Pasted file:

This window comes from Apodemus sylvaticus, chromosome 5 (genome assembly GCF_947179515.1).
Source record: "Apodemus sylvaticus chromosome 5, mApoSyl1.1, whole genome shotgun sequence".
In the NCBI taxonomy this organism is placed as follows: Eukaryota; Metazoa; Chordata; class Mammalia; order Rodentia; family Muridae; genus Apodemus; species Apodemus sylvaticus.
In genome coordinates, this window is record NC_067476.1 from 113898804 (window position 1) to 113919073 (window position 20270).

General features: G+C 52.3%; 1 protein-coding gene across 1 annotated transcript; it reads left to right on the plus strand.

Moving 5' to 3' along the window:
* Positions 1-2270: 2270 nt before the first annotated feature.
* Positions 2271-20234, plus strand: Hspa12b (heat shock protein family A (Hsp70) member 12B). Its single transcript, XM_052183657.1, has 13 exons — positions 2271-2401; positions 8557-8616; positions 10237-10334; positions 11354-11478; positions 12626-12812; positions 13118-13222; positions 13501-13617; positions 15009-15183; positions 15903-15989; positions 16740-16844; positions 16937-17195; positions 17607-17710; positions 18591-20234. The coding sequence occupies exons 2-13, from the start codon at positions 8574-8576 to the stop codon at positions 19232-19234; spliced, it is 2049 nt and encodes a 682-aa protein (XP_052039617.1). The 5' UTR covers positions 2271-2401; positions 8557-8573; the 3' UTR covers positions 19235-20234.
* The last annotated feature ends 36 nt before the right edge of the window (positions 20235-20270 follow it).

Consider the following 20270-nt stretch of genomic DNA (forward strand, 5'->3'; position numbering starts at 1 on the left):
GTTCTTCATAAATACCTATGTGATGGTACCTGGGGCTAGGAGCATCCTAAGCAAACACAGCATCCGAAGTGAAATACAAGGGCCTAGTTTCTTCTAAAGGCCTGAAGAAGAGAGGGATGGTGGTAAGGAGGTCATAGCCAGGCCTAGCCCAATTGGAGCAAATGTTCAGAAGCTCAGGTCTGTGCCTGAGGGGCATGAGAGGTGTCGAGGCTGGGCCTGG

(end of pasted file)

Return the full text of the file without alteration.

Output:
This window comes from Apodemus sylvaticus, chromosome 5 (genome assembly GCF_947179515.1).
Source record: "Apodemus sylvaticus chromosome 5, mApoSyl1.1, whole genome shotgun sequence".
In the NCBI taxonomy this organism is placed as follows: Eukaryota; Metazoa; Chordata; class Mammalia; order Rodentia; family Muridae; genus Apodemus; species Apodemus sylvaticus.
In genome coordinates, this window is record NC_067476.1 from 113898804 (window position 1) to 113919073 (window position 20270).

General features: G+C 52.3%; 1 protein-coding gene across 1 annotated transcript; it reads left to right on the plus strand.

Moving 5' to 3' along the window:
* Positions 1-2270: 2270 nt before the first annotated feature.
* Positions 2271-20234, plus strand: Hspa12b (heat shock protein family A (Hsp70) member 12B). Its single transcript, XM_052183657.1, has 13 exons — positions 2271-2401; positions 8557-8616; positions 10237-10334; positions 11354-11478; positions 12626-12812; positions 13118-13222; positions 13501-13617; positions 15009-15183; positions 15903-15989; positions 16740-16844; positions 16937-17195; positions 17607-17710; positions 18591-20234. The coding sequence occupies exons 2-13, from the start codon at positions 8574-8576 to the stop codon at positions 19232-19234; spliced, it is 2049 nt and encodes a 682-aa protein (XP_052039617.1). The 5' UTR covers positions 2271-2401; positions 8557-8573; the 3' UTR covers positions 19235-20234.
* The last annotated feature ends 36 nt before the right edge of the window (positions 20235-20270 follow it).

Consider the following 20270-nt stretch of genomic DNA (forward strand, 5'->3'; position numbering starts at 1 on the left):
GTTCTTCATAAATACCTATGTGATGGTACCTGGGGCTAGGAGCATCCTAAGCAAACACAGCATCCGAAGTGAAATACAAGGGCCTAGTTTCTTCTAAAGGCCTGAAGAAGAGAGGGATGGTGGTAAGGAGGTCATAGCCAGGCCTAGCCCAATTGGAGCAAATGTTCAGAAGCTCAGGTCTGTGCCTGAGGGGCATGAGAGGTGTCGAGGCTGGGCCTGG